Students Against Destructive Decisions (SADD) and TKE held their annual mock car crash to promote awareness about the effects of drunk driving on Thursday, Oct. 28.
Over a hundred students lined the quad at noon to witness this very somber event.
After hearing a recorded scenario of a girlfriend speaking to her boyfriend then parting on the phone for the evening, the sound of the horrific crash echoed across the campus.
The boyfriend, who had been driving drunk, had “collided head-on” with the car carrying his girlfriend.
The crowd remained silent as a girl crawled out of one of the cars and “called 911.” Soon after, emergency vehicles began streaming onto the quad with lights flashing and sirens wailing.
Although a mock car crash, the crash was entirely realistic, right down to makeup, simulating injuries and emergency responders treating the victims.
For Angela Fachini, freshman spanish and elementary education major, this was her first time ever witnessing such an event.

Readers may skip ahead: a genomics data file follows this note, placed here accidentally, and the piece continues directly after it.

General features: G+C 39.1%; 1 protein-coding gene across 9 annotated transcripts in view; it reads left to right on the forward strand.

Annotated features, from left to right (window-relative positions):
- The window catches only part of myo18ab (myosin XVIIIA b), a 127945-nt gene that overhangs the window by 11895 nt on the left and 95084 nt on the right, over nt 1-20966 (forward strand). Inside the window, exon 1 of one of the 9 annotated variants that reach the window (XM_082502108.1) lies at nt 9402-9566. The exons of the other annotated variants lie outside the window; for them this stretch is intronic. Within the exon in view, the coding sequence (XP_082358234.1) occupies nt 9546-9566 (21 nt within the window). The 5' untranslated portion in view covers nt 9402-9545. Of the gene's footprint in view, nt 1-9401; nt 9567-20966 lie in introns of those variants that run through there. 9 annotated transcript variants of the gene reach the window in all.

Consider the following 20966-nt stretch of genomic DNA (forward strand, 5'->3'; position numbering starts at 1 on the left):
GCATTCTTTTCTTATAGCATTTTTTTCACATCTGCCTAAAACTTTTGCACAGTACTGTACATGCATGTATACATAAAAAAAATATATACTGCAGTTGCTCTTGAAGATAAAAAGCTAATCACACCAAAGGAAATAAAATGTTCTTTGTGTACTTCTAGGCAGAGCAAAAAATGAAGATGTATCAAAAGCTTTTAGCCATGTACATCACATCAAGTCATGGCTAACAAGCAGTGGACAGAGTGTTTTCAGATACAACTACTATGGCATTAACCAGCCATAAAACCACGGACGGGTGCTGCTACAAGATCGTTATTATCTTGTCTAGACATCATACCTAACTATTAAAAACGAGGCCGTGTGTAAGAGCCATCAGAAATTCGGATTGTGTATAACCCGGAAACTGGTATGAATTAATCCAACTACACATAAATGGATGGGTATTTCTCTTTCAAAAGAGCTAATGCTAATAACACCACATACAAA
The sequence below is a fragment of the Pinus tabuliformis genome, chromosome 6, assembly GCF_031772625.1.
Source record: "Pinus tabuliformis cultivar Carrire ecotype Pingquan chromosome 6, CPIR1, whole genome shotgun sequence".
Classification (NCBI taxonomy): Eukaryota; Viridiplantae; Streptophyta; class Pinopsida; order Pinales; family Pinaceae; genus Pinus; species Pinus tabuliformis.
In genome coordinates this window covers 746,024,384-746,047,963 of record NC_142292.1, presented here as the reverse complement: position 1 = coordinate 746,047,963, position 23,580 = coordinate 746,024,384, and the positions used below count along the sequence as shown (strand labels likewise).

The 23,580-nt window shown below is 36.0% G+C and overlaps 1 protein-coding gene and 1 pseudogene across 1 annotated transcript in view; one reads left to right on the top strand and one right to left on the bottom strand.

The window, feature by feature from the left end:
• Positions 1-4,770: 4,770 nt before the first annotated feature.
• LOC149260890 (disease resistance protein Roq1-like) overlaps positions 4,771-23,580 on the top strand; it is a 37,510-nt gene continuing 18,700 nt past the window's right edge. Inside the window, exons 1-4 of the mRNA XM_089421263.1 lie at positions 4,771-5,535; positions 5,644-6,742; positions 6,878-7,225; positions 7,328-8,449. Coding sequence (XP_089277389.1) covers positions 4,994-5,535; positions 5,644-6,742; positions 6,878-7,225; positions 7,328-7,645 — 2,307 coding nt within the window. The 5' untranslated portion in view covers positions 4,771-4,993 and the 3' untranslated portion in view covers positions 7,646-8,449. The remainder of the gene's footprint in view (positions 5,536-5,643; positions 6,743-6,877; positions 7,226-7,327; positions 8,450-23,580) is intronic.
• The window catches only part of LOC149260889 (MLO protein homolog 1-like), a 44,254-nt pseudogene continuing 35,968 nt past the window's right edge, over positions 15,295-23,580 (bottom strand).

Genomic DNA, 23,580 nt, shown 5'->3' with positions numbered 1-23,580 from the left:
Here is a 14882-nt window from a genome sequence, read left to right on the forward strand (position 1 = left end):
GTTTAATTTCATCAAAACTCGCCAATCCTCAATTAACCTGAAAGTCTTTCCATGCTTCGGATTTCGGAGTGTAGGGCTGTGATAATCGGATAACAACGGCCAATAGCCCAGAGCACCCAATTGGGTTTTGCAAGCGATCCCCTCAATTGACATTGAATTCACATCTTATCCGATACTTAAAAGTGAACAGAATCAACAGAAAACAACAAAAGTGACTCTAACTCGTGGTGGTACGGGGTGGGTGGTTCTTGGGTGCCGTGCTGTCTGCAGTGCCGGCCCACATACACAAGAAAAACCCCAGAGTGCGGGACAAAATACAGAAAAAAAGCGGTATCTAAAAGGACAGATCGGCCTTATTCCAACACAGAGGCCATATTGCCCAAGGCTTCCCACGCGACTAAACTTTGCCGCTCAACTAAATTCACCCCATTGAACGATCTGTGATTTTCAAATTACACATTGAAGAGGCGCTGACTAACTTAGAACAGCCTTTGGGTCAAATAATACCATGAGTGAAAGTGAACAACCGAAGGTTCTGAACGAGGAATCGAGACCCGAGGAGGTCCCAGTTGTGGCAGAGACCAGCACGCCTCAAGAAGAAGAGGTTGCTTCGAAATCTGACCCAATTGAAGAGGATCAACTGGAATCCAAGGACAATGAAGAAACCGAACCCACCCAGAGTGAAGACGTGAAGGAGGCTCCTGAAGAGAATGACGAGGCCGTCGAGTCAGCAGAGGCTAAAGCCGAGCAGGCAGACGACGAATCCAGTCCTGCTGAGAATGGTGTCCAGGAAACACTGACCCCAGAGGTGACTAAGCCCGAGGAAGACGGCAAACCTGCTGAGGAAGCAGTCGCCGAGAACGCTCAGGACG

“I thought that this was a really good eye-opener for students, as most do not understand or are able to see the effects of such an accident until after the damage has already been done,” Fachini said.
Caryn Crane, advisor of SADD, believes that the event does a lot for students on many different levels.
“This event is an important reminder that you are not invincible,” Crane said. “Many people believe that it cannot happen to them. They need to realize that they are not as immortal as they think they are.”
Stefanie Holley, sophomore english major, participated in the crash for SADD and played the deceased victim.
“Actually being put into the body bag and going in the hearse was really scary for me, even though I knew it was all fake,” Holley said.
“It was weird to be on the other side and involved in the actual accident,” Alyssa Wakelin, freshman nursing major and crash participant, said. “It was a harsh reality for me, since I work for an ambulance.”
Planning for the event is very extensive, as so many different agencies are involved to make it entirely realistic.
Audrey Foote, senior biology major and president of SADD, said the group had started planning the event in the spring of last year.
“It is a lot of work and takes in so many different people and agencies from not only on campus but in the community,” Foote said. “I hope that students realized the message we were trying to send.”